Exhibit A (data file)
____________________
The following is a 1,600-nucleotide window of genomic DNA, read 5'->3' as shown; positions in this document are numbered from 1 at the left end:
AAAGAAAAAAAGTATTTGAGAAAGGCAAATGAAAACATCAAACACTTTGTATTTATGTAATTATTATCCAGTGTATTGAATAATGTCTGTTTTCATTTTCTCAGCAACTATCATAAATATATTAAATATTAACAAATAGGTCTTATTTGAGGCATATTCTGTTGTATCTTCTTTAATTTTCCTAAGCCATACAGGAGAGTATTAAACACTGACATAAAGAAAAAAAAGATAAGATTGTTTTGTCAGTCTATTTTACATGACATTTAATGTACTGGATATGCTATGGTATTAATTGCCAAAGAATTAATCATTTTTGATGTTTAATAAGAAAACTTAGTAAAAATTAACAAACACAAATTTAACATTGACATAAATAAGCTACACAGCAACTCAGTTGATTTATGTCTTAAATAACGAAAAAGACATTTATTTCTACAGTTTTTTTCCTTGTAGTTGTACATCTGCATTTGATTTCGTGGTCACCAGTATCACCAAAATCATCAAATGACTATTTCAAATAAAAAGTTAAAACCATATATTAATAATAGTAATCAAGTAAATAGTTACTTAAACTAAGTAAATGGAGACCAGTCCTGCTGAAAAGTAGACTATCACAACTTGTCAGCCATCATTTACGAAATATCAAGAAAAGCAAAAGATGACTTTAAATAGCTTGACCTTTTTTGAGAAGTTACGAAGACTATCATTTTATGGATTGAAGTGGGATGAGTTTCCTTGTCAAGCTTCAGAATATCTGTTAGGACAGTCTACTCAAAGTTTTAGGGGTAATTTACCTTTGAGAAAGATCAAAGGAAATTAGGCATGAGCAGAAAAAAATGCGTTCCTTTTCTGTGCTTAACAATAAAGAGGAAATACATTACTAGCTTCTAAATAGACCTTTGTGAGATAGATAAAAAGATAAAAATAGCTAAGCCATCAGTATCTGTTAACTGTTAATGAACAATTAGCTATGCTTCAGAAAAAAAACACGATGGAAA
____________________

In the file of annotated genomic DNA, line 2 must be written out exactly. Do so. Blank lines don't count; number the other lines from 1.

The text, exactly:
AAAGAAAAAAAGTATTTGAGAAAGGCAAATGAAAACATCAAACACTTTGTATTTATGTAATTATTATCCAGTGTATTGAATAATGTCTGTTTTCATTTTCTCAGCAACTATCATAAATATATTAAATATTAACAAATAGGTCTTATTTGAGGCATATTCTGTTGTATCTTCTTTAATTTTCCTAAGCCATACAGGAGAGTATTAAACACTGACATAAAGAAAAAAAAGATAAGATTGTTTTGTCAGTCTATTTTACATGACATTTAATGTACTGGATATGCTATGGTATTAATTGCCAAAGAATTAATCATTTTTGATGTTTAATAAGAAAACTTAGTAAAAATTAACAAACACAAATTTAACATTGACATAAATAAGCTACACAGCAACTCAGTTGATTTATGTCTTAAATAACGAAAAAGACATTTATTTCTACAGTTTTTTTCCTTGTAGTTGTACATCTGCATTTGATTTCGTGGTCACCAGTATCACCAAAATCATCAAATGACTATTTCAAATAAAAAGTTAAAACCATATATTAATAATAGTAATCAAGTAAATAGTTACTTAAACTAAGTAAATGGAGACCAGTCCTGCTGAAAAGTAGACTATCACAACTTGTCAGCCATCATTTACGAAATATCAAGAAAAGCAAAAGATGACTTTAAATAGCTTGACCTTTTTTGAGAAGTTACGAAGACTATCATTTTATGGATTGAAGTGGGATGAGTTTCCTTGTCAAGCTTCAGAATATCTGTTAGGACAGTCTACTCAAAGTTTTAGGGGTAATTTACCTTTGAGAAAGATCAAAGGAAATTAGGCATGAGCAGAAAAAAATGCGTTCCTTTTCTGTGCTTAACAATAAAGAGGAAATACATTACTAGCTTCTAAATAGACCTTTGTGAGATAGATAAAAAGATAAAAATAGCTAAGCCATCAGTATCTGTTAACTGTTAATGAACAATTAGCTATGCTTCAGAAAAAAAACACGATGGAAA